Thursday, 31 March 2011

Jerash, Jordan

Forty-eight kilometers north of Amman in the direction of Syria lies the city of Jerash, Jordan.

Jerash was our first taste of Jordan.


Within Jerash are the ruins of Gerasa, an ancient Greco-Roman city.

Man in Greco-Roman decor.

Gerasa was inhabited during the Bronze Age (3200 BC-1200 BC) and is part of The Decapolis (a group of 10 cities that were on the eastern frontier of the Roman Empire).

Oval Forum

Cardo Maximus.

The South Theatre

The Hippodrome

Gerasa is known colloquially as "The Antioch on the Golden River."  (Antioch is an ancient city along the Orontes river in Turkey.  The "Golden River" is a nickname for the Wadi Jerash or Chrysorhoas River, a tributary of the Wadi Zarqa).

Creepy Jordanian millipede (they are everywhere in Gerasa).

The Cardo Maximus through an archway.

An engineering marvel.

Brilliant city, brilliant day.

Monday, 28 March 2011

Jerusalem (Mount of Olives), Israel

Walking out Lion's Gate of the Old City one encounters the Kidron Valley and, rising up above it, the Mount of Olives.  This is an area rich with religious history and it is mentioned frequently in the New Testament.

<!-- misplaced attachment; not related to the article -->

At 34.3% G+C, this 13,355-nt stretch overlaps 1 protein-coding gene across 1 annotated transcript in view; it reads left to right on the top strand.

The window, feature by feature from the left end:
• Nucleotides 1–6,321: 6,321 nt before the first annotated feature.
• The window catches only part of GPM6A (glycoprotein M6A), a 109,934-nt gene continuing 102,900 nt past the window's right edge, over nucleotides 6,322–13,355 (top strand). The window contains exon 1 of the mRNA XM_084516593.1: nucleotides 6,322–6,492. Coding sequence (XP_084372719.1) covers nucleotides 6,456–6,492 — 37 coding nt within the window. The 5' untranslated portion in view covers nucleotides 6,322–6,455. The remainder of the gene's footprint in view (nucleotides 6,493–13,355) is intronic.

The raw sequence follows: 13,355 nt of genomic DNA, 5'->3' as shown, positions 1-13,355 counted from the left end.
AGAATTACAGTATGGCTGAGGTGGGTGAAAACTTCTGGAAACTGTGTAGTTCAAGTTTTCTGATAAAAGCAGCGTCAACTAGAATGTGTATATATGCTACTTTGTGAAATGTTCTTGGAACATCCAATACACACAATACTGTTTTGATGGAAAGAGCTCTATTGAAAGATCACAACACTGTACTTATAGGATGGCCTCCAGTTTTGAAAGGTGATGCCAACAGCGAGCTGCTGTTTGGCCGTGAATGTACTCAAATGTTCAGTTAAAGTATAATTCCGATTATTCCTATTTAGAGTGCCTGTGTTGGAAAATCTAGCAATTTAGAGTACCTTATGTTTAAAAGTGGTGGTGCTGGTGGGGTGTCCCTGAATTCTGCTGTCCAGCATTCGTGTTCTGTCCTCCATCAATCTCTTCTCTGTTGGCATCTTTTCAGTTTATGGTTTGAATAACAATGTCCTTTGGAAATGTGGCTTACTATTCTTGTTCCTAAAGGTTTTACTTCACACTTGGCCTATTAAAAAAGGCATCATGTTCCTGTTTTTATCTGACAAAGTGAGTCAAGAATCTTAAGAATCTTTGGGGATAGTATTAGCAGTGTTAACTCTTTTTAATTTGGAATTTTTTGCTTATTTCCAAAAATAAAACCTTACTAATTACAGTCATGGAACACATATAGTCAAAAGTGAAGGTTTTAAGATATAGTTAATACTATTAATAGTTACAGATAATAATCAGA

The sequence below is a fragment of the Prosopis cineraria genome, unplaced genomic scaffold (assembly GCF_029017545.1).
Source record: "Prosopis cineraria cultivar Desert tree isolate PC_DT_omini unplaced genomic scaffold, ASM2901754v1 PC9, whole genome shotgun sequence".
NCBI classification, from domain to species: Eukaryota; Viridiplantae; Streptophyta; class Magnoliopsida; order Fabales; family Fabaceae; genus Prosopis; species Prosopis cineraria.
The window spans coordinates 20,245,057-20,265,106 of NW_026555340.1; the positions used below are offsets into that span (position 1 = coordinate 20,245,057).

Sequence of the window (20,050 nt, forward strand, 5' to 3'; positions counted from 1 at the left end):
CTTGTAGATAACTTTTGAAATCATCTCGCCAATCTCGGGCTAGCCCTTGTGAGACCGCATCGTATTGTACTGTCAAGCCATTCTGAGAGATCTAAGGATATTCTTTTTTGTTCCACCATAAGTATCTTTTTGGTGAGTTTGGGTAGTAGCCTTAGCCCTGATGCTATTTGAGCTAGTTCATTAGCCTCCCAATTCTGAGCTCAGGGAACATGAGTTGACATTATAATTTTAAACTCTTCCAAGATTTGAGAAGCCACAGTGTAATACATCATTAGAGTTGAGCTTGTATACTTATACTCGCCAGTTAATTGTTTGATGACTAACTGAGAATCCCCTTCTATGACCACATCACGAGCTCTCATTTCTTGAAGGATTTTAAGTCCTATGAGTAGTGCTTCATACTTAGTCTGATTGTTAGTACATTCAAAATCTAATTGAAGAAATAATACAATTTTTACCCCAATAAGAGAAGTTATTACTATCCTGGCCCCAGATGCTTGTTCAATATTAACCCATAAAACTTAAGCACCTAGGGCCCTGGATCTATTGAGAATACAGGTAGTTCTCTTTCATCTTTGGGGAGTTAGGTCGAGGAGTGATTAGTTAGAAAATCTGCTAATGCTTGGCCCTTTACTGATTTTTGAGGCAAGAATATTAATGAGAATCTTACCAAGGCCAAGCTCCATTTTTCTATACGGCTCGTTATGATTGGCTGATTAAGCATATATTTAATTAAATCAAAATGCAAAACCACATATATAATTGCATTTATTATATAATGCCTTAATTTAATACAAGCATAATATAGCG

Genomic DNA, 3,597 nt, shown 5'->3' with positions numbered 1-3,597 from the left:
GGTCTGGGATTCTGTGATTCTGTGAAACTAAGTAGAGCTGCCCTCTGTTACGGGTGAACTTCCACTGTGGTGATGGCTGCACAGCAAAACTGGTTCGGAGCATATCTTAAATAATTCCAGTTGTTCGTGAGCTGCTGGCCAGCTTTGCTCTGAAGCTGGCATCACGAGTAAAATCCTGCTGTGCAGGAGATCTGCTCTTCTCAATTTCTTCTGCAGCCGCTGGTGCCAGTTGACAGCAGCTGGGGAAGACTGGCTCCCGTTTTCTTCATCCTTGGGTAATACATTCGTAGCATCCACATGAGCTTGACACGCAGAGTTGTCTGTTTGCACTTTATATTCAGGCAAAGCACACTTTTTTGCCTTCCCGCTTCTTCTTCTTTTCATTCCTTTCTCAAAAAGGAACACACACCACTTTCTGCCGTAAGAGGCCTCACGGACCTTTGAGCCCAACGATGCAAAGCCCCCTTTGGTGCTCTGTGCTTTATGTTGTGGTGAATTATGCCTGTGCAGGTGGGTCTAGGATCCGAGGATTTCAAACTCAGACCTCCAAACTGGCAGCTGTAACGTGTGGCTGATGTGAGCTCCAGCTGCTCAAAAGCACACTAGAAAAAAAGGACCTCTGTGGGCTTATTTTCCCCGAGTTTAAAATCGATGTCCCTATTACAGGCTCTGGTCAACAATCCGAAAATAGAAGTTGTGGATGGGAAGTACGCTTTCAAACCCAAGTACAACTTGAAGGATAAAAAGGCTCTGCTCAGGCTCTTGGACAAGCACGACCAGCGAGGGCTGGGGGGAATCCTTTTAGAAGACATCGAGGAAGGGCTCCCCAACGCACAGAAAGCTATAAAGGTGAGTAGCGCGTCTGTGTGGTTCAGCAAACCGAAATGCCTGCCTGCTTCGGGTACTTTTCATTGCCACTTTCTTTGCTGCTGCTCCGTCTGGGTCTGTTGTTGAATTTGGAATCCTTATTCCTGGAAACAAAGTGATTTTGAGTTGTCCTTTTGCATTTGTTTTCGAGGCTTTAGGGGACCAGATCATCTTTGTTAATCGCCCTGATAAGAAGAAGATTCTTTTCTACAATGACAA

The first stop of the day was Mary's Tomb.  Interestingly, Christianity holds that Mary died of natural causes, and that on the third day after her death she was resurrected.  According to this tradition, her soul and body were taken up to heaven so that the tomb believed to be Mary's was found empty on the third day.

Mary's tomb is located down a long flight of dark stairs.  In this picture, I'm standing at the bottom.

Down the stairs there is a small chapel.  On the alter, a picture of Mary and Jesus.

  Incense burners were everywhere, even hanging from the ceiling.

The tomb believed to be Mary's.  As you can see, it is empty.  

Next to Mary's Tomb is the grotto where Jesus met with his disciples on a regular basis.